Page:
After the initial cluster of cases, state health departments investigating potential cases of VIM-CRPA among patients who reported surgery in Tijuana began collecting information on the types of surgeries performed, names healthcare facilities, surgeons, subsequent hospitalizations in the United States and travel agencies used. by the sick. Meanwhile, the CDC and state health labs performed whole genome sequencing (WGS) and antibiotic susceptibility testing on the VIM-CRPA isolates.

From January 2018 to December 2019, the investigation identified a total of 44 cases of VIM-CRPA in 19 states. Twenty-five of the cases were confirmed, 13 were probable and 6 suspected. The majority of patients were women (34 [89.5%]), with a median age of 39 years. Sleeve gastrectomy was the most common operation, reported by 34 patients (89.5%).

After the surgery in Tijuana, 16 patients (42.1%) were then hospitalized in the United States, including four admitted to an intensive care unit (ICU). One patient died in hospital 9 days after his first surgery. No evidence of further transmission of VIM-CRPA in US hospitals has been reported.

Of the confirmed and probable case patients, 37 named 10 facilities where they underwent invasive procedures, 27 named facility A, and 31 of 35 patients named surgeon 1, including the 27 patients who underwent invasive procedures. facility A and 4 who underwent surgery at unknown facilities.

Of the 22 isolates that underwent WGS, 17 formed a distinct genetic group – suggesting exposure to a common source – and 16 of these were associated with surgeon 1. The rest were genetically distinct and appeared to be sporadic. All isolates were extremely resistant to the drugs.

No definitive source

Although the investigation did not identify a definitive source of the VIM-CRPA bacteria, the authors say that links to surgeon 1 and the infection control failures at Institution A suggest that a laparoscope contaminated so persistent used by surgeon 1 in several establishments could be the culprit.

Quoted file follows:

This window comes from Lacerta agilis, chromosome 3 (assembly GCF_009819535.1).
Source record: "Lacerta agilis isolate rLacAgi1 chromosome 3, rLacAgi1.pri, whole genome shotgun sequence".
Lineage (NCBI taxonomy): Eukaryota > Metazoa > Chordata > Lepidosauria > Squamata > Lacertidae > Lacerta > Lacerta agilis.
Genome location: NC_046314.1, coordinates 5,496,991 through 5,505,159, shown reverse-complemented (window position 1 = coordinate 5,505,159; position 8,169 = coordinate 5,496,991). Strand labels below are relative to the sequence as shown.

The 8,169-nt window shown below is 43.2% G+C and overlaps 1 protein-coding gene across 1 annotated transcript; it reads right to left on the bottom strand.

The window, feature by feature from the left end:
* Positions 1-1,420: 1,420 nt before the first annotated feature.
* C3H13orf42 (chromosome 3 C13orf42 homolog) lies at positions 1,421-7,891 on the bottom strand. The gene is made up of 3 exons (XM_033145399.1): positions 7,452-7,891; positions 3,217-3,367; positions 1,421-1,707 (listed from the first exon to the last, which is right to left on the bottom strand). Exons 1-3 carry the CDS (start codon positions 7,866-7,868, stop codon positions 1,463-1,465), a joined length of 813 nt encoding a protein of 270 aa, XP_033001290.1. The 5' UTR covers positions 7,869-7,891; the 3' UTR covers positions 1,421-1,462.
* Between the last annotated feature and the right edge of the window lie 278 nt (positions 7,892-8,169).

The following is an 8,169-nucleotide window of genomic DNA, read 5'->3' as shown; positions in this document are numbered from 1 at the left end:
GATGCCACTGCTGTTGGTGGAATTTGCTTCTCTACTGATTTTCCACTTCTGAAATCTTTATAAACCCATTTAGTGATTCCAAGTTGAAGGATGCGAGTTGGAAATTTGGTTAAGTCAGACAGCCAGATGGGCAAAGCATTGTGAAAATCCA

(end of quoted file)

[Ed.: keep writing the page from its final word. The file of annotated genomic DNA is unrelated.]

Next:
P. aeruginosa is known to persistently colonize medical devices, including flexible endoscopes; in Brazil, surgeons transporting their own laparoscopic equipment between different hospitals were behind a multi-facility Mycobacterium spp. epidemic, “they wrote.” Alternative explanations include a persistently heavily contaminated environmental or water source in facility A or a persistently colonized healthcare worker, such as surgeon 1. “

In addition to the risks associated with medical tourism, the authors say the survey highlights additional concerns. Among them is the fact that neither CDC warnings nor reports of the outbreak deterred people from visiting Facility A before it closed.

About 30% of 160 U.S. medical tourists who used the same travel agency (Travel Agency A) and were interviewed during the survey said they were aware of the outbreak associated with Establishment A before their operation, but they still proceeded with the operation.

Another concern is that almost a third of cases of VIM-CRPA represent clinical isolates that have not been tested for carbapenemases, even though susceptibility testing indicated the isolates to be multidrug-resistant or very resistant to the drugs. They have also been identified in patients with a medical history of concern during a high profile outbreak identified only through active outreach.

“Despite the increase in carbapenemase testing for CRPA through the network of antibiotic resistance laboratories, our investigation shows that CP [carbapenemase-producing]-CRPA continues to be under-detected, “they wrote.

The authors suggest that any identification of these types of extensively drug-resistant isolates, particularly in patients who received healthcare outside the United States, should increase the suspicion of CP-CRPA.